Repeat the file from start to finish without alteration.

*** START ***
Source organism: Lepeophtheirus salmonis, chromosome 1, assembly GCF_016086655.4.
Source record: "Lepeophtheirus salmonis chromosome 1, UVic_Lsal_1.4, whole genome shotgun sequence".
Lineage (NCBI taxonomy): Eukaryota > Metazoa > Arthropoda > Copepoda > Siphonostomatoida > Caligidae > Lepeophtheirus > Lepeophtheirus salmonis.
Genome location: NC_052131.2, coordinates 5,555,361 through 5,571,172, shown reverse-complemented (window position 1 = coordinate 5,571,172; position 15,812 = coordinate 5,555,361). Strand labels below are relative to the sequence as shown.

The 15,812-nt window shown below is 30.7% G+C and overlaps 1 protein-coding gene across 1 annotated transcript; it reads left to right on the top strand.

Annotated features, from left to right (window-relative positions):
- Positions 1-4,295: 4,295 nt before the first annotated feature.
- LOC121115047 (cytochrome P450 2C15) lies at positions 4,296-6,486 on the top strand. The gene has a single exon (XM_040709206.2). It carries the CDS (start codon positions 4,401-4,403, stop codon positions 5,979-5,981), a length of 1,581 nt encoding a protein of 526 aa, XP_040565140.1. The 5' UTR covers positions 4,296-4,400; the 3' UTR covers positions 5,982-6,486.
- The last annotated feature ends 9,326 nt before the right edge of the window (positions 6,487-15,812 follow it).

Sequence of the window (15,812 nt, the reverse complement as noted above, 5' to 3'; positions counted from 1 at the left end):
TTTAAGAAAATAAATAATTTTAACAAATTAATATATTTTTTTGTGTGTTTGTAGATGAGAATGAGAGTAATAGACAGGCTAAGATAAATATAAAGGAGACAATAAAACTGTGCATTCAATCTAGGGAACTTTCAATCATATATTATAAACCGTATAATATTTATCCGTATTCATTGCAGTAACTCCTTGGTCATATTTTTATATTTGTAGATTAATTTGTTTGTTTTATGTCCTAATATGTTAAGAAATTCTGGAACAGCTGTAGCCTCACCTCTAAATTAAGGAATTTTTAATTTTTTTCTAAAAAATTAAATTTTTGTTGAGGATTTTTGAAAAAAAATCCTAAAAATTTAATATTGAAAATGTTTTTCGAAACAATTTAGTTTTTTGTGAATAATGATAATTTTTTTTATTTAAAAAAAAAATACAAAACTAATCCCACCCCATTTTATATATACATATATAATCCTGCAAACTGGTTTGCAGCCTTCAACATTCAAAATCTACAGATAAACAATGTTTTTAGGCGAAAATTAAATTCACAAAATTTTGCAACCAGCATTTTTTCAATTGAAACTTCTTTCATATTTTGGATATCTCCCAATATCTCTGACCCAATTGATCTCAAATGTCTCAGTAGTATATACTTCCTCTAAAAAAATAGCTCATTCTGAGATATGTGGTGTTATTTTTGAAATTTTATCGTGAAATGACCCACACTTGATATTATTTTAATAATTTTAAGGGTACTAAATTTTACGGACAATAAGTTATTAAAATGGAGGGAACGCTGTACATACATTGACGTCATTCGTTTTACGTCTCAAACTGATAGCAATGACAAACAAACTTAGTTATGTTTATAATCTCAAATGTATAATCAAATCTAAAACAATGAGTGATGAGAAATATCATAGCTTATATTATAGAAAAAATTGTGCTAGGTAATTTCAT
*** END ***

Source organism: Lepeophtheirus salmonis, chromosome 1, assembly GCF_016086655.4.
Source record: "Lepeophtheirus salmonis chromosome 1, UVic_Lsal_1.4, whole genome shotgun sequence".
Lineage (NCBI taxonomy): Eukaryota > Metazoa > Arthropoda > Copepoda > Siphonostomatoida > Caligidae > Lepeophtheirus > Lepeophtheirus salmonis.
Genome location: NC_052131.2, coordinates 5,555,361 through 5,571,172, shown reverse-complemented (window position 1 = coordinate 5,571,172; position 15,812 = coordinate 5,555,361). Strand labels below are relative to the sequence as shown.

The 15,812-nt window shown below is 30.7% G+C and overlaps 1 protein-coding gene across 1 annotated transcript; it reads left to right on the top strand.

Annotated features, from left to right (window-relative positions):
- Positions 1-4,295: 4,295 nt before the first annotated feature.
- LOC121115047 (cytochrome P450 2C15) lies at positions 4,296-6,486 on the top strand. The gene has a single exon (XM_040709206.2). It carries the CDS (start codon positions 4,401-4,403, stop codon positions 5,979-5,981), a length of 1,581 nt encoding a protein of 526 aa, XP_040565140.1. The 5' UTR covers positions 4,296-4,400; the 3' UTR covers positions 5,982-6,486.
- The last annotated feature ends 9,326 nt before the right edge of the window (positions 6,487-15,812 follow it).

Sequence of the window (15,812 nt, the reverse complement as noted above, 5' to 3'; positions counted from 1 at the left end):
TTTAAGAAAATAAATAATTTTAACAAATTAATATATTTTTTTGTGTGTTTGTAGATGAGAATGAGAGTAATAGACAGGCTAAGATAAATATAAAGGAGACAATAAAACTGTGCATTCAATCTAGGGAACTTTCAATCATATATTATAAACCGTATAATATTTATCCGTATTCATTGCAGTAACTCCTTGGTCATATTTTTATATTTGTAGATTAATTTGTTTGTTTTATGTCCTAATATGTTAAGAAATTCTGGAACAGCTGTAGCCTCACCTCTAAATTAAGGAATTTTTAATTTTTTTCTAAAAAATTAAATTTTTGTTGAGGATTTTTGAAAAAAAATCCTAAAAATTTAATATTGAAAATGTTTTTCGAAACAATTTAGTTTTTTGTGAATAATGATAATTTTTTTTATTTAAAAAAAAAATACAAAACTAATCCCACCCCATTTTATATATACATATATAATCCTGCAAACTGGTTTGCAGCCTTCAACATTCAAAATCTACAGATAAACAATGTTTTTAGGCGAAAATTAAATTCACAAAATTTTGCAACCAGCATTTTTTCAATTGAAACTTCTTTCATATTTTGGATATCTCCCAATATCTCTGACCCAATTGATCTCAAATGTCTCAGTAGTATATACTTCCTCTAAAAAAATAGCTCATTCTGAGATATGTGGTGTTATTTTTGAAATTTTATCGTGAAATGACCCACACTTGATATTATTTTAATAATTTTAAGGGTACTAAATTTTACGGACAATAAGTTATTAAAATGGAGGGAACGCTGTACATACATTGACGTCATTCGTTTTACGTCTCAAACTGATAGCAATGACAAACAAACTTAGTTATGTTTATAATCTCAAATGTATAATCAAATCTAAAACAATGAGTGATGAGAAATATCATAGCTTATATTATAGAAAAAATTGTGCTAGGTAATTTCAT